First, stimulus. Mr Osborne has been boasting of his plans to reduce taxes and spending simultaneously. This is precisely the opposite of what is required at a time of weak aggregate demand, and every bit as foolish as when Gordon Brown increased both taxes and spending in a boom. I will unveil a package of spending on roads, railways, primary schools in oversubscribed areas and social housing. In many cases this will simply mean implementing pre-existing plans, so the building work can start without delay. By utilising spare resources in the economy, this plan will stimulate demand and provide urgently needed infrastructure at a low cost to the wider economy. On the “stitch in time” principle it will also reduce the total need for public spending over the next decade and beyond.

Naturally, none of these schemes will seek private finance or other costly accounting gimmicks. Bond investors have shown a huge appetite for lending to governments outside the eurozone and it would be quite absurd to ignore this willingness to lend, especially when the long-term fiscal position of the UK would be enhanced as a result.

As an additional short-term stimulus, I will follow the advice of the National Institute of Economic and Social Research and temporarily scrap national insurance for the young and for low earners. This will encourage employers to take on, or keep, people who might otherwise be shut out of the labour market, with disastrous long-term consequences.

All of these measures will increase the deficit. None of them, however, will increase the structural deficit or make a material difference to the long-term debt profile of the country. Nevertheless, long-term fiscal consolidation is a challenge that must be met. I will start by breaking the stranglehold the elderly have on the public purse. The triple-lock commitment to steadily ratchet up the value of pensions was a promise that should not have been made. It will be abolished, as will expensive, arbitrary and poorly targeted perks, such as free television licences.

We care about the genuinely infirm and will implement in full the Dilnot Commission’s proposals to cap the costs of long-term care for the elderly, a policy that costs little, is fair and will do much good. But my government has no interest in transferring ever more resources from the young to an ever larger and healthier group of people who just happen to be older.

Further long-term fiscal consolidation will come from simplifying the tax system. I have been encouraged by Mr Osborne’s rhetoric on this subject, but less so by his specific plans, which at the time of his sudden disappearance involved: as many tax bands as ever; fresh complexities with child benefit; and differential treatment for the oil, pharmaceutical, aerospace, and video-game industries, for broadband infrastructure, renewable energy, low-emission cars, road hauliers and anyone or anything that is not a bank. In short, Mr Osborne thought tax simplification was all about the rate of value added tax on biscuits.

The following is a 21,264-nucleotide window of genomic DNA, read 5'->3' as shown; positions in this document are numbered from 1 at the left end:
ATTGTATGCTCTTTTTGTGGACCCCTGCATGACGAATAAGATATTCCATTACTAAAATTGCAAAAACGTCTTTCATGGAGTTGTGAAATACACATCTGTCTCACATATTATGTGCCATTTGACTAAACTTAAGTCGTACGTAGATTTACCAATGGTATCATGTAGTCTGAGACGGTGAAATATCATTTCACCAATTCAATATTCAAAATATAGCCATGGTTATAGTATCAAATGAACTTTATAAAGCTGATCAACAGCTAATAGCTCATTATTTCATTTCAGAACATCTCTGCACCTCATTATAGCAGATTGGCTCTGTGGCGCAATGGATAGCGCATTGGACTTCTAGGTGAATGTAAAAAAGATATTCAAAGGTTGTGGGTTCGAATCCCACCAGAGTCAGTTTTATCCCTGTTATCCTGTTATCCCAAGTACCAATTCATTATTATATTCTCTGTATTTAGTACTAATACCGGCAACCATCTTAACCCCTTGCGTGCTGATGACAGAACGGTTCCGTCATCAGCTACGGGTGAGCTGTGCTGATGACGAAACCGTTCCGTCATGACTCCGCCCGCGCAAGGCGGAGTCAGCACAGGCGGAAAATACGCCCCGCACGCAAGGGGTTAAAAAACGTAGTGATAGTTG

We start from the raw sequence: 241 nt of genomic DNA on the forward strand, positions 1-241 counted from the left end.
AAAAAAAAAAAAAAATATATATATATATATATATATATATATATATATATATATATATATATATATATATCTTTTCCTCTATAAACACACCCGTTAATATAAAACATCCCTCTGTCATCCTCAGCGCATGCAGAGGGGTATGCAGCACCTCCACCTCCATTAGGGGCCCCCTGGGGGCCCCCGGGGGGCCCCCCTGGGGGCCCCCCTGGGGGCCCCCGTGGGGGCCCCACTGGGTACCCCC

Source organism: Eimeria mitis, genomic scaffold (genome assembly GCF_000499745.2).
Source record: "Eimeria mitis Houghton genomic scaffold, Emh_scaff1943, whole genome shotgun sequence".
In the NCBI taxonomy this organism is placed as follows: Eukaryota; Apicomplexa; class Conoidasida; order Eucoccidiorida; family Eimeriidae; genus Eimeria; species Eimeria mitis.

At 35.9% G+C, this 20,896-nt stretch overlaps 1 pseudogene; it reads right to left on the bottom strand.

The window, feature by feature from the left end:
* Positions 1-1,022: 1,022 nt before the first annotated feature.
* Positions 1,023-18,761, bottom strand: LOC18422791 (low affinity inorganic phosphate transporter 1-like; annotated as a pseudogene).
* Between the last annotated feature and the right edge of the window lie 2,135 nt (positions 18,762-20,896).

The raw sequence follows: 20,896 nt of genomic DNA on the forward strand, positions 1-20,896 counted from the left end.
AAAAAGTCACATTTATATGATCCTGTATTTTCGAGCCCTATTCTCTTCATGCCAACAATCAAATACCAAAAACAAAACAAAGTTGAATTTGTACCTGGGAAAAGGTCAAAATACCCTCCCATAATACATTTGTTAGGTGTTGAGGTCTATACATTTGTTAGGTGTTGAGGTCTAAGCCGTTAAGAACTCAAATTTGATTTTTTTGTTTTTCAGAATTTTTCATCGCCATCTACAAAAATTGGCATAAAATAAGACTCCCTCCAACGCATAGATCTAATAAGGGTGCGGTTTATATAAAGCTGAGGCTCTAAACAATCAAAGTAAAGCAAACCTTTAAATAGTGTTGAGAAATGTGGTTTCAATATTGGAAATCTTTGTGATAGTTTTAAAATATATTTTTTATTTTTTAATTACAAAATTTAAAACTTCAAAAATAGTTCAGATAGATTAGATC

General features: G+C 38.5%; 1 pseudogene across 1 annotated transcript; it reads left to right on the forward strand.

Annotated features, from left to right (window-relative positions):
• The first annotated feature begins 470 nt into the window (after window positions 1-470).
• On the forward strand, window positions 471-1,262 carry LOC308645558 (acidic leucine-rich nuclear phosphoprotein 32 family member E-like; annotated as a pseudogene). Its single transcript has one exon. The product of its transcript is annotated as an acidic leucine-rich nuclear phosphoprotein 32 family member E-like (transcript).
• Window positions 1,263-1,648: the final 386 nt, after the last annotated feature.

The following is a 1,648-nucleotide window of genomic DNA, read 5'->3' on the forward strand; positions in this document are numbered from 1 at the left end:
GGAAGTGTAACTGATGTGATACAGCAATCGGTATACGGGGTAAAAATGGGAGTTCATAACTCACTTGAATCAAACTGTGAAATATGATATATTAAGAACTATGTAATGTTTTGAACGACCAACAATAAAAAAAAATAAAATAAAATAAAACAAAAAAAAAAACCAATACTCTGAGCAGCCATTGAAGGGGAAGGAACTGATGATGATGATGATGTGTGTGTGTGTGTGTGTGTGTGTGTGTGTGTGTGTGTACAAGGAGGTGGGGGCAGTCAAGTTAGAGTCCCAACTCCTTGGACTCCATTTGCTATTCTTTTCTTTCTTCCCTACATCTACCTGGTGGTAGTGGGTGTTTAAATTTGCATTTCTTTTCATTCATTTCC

I disagree. I would seek to implement the advice of the Mirrlees Review – broadening the tax base, unifying national insurance with income tax, abolishing the majority of special treatments, aligning tax on income with that on capital gains and dividends, taxing property and land rather than taxing transactions, and in general treating the tax system as a whole rather than a messy patchwork. This is a major effort that promises major benefits.

Finally, I am sure this House will agree it has had quite enough of the Budget circus. It may be an enjoyable political platform but there is no economic justification for the annual kaleidoscope of trivia. Therefore, I propose that the next Budget speech not be made until 2015. I do not expect to be the person delivering it.

First published on FT.com

Is it okay to lie in the service of a greater truth?

I’m just catching up with this quite remarkable episode of one of my favourite shows, This American Life.

Quick background. The “monologist” Mike Daisey has been achieving plaudits for a remarkable, tense, elegantly-written and powerfully-delivered theatre show in which he visits a Foxconn iPhone factory in Shenzhen, meets the illegal unions, the crippled workers, the under-age girls, etc. etc. “Do you really think Apple doesn’t know?”, he asks at one point.
This American Life recorded Daisey’s monologue and broadcast it. It became the most popular ever episode of a deservedly popular show. This American Life fact-checked the background, but they didn’t fact-check Mike Daisey’s traveller’s tale itself – partly, they say, because Mike Daisey deliberately put them off the scent.
And alas, This American Life are now reporting that important parts of Daisey’s story are entirely fictional.

And so TAL have now retracted the entire episode and have a fascinating discussion of what went wrong. I thoroughly recommend listening to the program (I’ve not even finished listening myself but I want to get the word out).